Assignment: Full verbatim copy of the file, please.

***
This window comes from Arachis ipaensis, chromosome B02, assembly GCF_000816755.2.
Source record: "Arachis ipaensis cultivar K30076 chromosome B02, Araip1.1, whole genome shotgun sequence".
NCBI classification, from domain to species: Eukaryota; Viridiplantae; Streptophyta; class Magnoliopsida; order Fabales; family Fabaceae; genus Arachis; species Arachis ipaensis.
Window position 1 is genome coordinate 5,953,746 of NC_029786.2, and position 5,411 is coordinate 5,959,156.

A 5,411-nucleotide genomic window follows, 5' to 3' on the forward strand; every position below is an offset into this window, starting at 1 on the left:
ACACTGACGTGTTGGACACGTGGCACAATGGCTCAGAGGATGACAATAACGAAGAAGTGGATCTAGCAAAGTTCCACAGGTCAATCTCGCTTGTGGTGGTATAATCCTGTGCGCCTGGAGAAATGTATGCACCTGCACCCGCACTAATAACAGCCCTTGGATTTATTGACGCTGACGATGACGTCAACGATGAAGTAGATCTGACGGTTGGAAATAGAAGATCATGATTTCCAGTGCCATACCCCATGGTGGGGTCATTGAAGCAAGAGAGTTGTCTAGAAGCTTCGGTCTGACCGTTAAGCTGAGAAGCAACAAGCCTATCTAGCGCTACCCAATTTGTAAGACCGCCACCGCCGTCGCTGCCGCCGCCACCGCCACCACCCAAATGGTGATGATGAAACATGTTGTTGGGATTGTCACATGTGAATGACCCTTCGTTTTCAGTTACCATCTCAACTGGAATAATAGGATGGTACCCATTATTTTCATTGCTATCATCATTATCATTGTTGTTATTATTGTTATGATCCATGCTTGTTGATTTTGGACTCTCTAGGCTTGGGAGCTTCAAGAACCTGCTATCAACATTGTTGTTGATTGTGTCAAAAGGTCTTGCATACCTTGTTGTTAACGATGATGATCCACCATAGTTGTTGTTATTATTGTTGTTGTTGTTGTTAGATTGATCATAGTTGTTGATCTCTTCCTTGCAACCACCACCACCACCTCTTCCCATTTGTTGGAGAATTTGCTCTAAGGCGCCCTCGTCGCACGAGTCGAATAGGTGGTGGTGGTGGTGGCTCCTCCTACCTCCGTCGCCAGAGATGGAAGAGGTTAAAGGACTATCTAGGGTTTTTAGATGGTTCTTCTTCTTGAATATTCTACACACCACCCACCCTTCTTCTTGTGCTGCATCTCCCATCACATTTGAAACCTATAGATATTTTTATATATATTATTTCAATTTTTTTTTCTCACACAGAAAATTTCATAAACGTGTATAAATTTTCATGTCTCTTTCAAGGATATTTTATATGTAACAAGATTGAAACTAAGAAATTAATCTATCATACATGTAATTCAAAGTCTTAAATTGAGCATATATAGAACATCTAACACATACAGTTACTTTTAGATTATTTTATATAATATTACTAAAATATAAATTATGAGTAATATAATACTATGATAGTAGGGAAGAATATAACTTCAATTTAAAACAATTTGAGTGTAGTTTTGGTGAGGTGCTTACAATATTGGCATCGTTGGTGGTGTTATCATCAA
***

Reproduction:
This window comes from Arachis ipaensis, chromosome B02, assembly GCF_000816755.2.
Source record: "Arachis ipaensis cultivar K30076 chromosome B02, Araip1.1, whole genome shotgun sequence".
NCBI classification, from domain to species: Eukaryota; Viridiplantae; Streptophyta; class Magnoliopsida; order Fabales; family Fabaceae; genus Arachis; species Arachis ipaensis.
Window position 1 is genome coordinate 5,953,746 of NC_029786.2, and position 5,411 is coordinate 5,959,156.

A 5,411-nucleotide genomic window follows, 5' to 3' on the forward strand; every position below is an offset into this window, starting at 1 on the left:
ACACTGACGTGTTGGACACGTGGCACAATGGCTCAGAGGATGACAATAACGAAGAAGTGGATCTAGCAAAGTTCCACAGGTCAATCTCGCTTGTGGTGGTATAATCCTGTGCGCCTGGAGAAATGTATGCACCTGCACCCGCACTAATAACAGCCCTTGGATTTATTGACGCTGACGATGACGTCAACGATGAAGTAGATCTGACGGTTGGAAATAGAAGATCATGATTTCCAGTGCCATACCCCATGGTGGGGTCATTGAAGCAAGAGAGTTGTCTAGAAGCTTCGGTCTGACCGTTAAGCTGAGAAGCAACAAGCCTATCTAGCGCTACCCAATTTGTAAGACCGCCACCGCCGTCGCTGCCGCCGCCACCGCCACCACCCAAATGGTGATGATGAAACATGTTGTTGGGATTGTCACATGTGAATGACCCTTCGTTTTCAGTTACCATCTCAACTGGAATAATAGGATGGTACCCATTATTTTCATTGCTATCATCATTATCATTGTTGTTATTATTGTTATGATCCATGCTTGTTGATTTTGGACTCTCTAGGCTTGGGAGCTTCAAGAACCTGCTATCAACATTGTTGTTGATTGTGTCAAAAGGTCTTGCATACCTTGTTGTTAACGATGATGATCCACCATAGTTGTTGTTATTATTGTTGTTGTTGTTGTTAGATTGATCATAGTTGTTGATCTCTTCCTTGCAACCACCACCACCACCTCTTCCCATTTGTTGGAGAATTTGCTCTAAGGCGCCCTCGTCGCACGAGTCGAATAGGTGGTGGTGGTGGTGGCTCCTCCTACCTCCGTCGCCAGAGATGGAAGAGGTTAAAGGACTATCTAGGGTTTTTAGATGGTTCTTCTTCTTGAATATTCTACACACCACCCACCCTTCTTCTTGTGCTGCATCTCCCATCACATTTGAAACCTATAGATATTTTTATATATATTATTTCAATTTTTTTTTCTCACACAGAAAATTTCATAAACGTGTATAAATTTTCATGTCTCTTTCAAGGATATTTTATATGTAACAAGATTGAAACTAAGAAATTAATCTATCATACATGTAATTCAAAGTCTTAAATTGAGCATATATAGAACATCTAACACATACAGTTACTTTTAGATTATTTTATATAATATTACTAAAATATAAATTATGAGTAATATAATACTATGATAGTAGGGAAGAATATAACTTCAATTTAAAACAATTTGAGTGTAGTTTTGGTGAGGTGCTTACAATATTGGCATCGTTGGTGGTGTTATCATCAA